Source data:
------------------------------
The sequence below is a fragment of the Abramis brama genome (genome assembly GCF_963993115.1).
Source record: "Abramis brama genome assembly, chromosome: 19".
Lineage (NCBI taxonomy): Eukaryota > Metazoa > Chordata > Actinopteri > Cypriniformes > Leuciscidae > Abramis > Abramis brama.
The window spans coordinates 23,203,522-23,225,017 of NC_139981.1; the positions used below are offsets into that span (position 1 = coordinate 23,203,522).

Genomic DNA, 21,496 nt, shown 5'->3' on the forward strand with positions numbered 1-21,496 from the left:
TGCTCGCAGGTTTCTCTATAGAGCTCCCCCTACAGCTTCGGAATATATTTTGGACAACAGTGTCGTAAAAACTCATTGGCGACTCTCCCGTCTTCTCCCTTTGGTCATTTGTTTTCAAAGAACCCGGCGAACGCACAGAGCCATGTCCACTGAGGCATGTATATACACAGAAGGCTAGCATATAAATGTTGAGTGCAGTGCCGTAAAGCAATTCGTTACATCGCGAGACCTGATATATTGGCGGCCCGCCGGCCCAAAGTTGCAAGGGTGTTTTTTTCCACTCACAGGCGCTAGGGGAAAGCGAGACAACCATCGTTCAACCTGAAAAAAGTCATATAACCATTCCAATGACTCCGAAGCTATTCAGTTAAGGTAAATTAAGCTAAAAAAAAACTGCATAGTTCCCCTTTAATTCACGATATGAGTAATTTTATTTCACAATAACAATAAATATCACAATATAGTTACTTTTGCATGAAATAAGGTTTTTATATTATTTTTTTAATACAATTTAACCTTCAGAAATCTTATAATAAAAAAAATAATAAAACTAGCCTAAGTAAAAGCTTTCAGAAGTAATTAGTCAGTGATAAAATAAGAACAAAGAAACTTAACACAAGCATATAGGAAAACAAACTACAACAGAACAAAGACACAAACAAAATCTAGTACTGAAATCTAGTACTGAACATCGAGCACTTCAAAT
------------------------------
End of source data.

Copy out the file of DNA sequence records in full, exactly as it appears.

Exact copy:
The sequence below is a fragment of the Abramis brama genome (genome assembly GCF_963993115.1).
Source record: "Abramis brama genome assembly, chromosome: 19".
Lineage (NCBI taxonomy): Eukaryota > Metazoa > Chordata > Actinopteri > Cypriniformes > Leuciscidae > Abramis > Abramis brama.
The window spans coordinates 23,203,522-23,225,017 of NC_139981.1; the positions used below are offsets into that span (position 1 = coordinate 23,203,522).

Genomic DNA, 21,496 nt, shown 5'->3' on the forward strand with positions numbered 1-21,496 from the left:
TGCTCGCAGGTTTCTCTATAGAGCTCCCCCTACAGCTTCGGAATATATTTTGGACAACAGTGTCGTAAAAACTCATTGGCGACTCTCCCGTCTTCTCCCTTTGGTCATTTGTTTTCAAAGAACCCGGCGAACGCACAGAGCCATGTCCACTGAGGCATGTATATACACAGAAGGCTAGCATATAAATGTTGAGTGCAGTGCCGTAAAGCAATTCGTTACATCGCGAGACCTGATATATTGGCGGCCCGCCGGCCCAAAGTTGCAAGGGTGTTTTTTTCCACTCACAGGCGCTAGGGGAAAGCGAGACAACCATCGTTCAACCTGAAAAAAGTCATATAACCATTCCAATGACTCCGAAGCTATTCAGTTAAGGTAAATTAAGCTAAAAAAAAACTGCATAGTTCCCCTTTAATTCACGATATGAGTAATTTTATTTCACAATAACAATAAATATCACAATATAGTTACTTTTGCATGAAATAAGGTTTTTATATTATTTTTTTAATACAATTTAACCTTCAGAAATCTTATAATAAAAAAAATAATAAAACTAGCCTAAGTAAAAGCTTTCAGAAGTAATTAGTCAGTGATAAAATAAGAACAAAGAAACTTAACACAAGCATATAGGAAAACAAACTACAACAGAACAAAGACACAAACAAAATCTAGTACTGAAATCTAGTACTGAACATCGAGCACTTCAAAT